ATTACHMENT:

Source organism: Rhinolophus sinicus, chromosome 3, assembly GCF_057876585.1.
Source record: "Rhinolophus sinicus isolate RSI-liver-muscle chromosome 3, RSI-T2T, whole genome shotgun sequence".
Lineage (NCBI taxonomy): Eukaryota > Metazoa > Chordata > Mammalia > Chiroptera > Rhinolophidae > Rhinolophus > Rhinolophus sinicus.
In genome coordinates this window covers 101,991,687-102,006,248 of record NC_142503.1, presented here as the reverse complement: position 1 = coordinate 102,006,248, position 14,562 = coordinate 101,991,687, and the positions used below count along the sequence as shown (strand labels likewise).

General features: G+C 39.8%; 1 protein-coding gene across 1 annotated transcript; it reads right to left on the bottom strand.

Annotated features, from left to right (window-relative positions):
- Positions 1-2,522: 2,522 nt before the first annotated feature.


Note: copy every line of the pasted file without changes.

Source organism: Rhinolophus sinicus, chromosome 3, assembly GCF_057876585.1.
Source record: "Rhinolophus sinicus isolate RSI-liver-muscle chromosome 3, RSI-T2T, whole genome shotgun sequence".
Lineage (NCBI taxonomy): Eukaryota > Metazoa > Chordata > Mammalia > Chiroptera > Rhinolophidae > Rhinolophus > Rhinolophus sinicus.
In genome coordinates this window covers 101,991,687-102,006,248 of record NC_142503.1, presented here as the reverse complement: position 1 = coordinate 102,006,248, position 14,562 = coordinate 101,991,687, and the positions used below count along the sequence as shown (strand labels likewise).

General features: G+C 39.8%; 1 protein-coding gene across 1 annotated transcript; it reads right to left on the bottom strand.

Annotated features, from left to right (window-relative positions):
- Positions 1-2,522: 2,522 nt before the first annotated feature.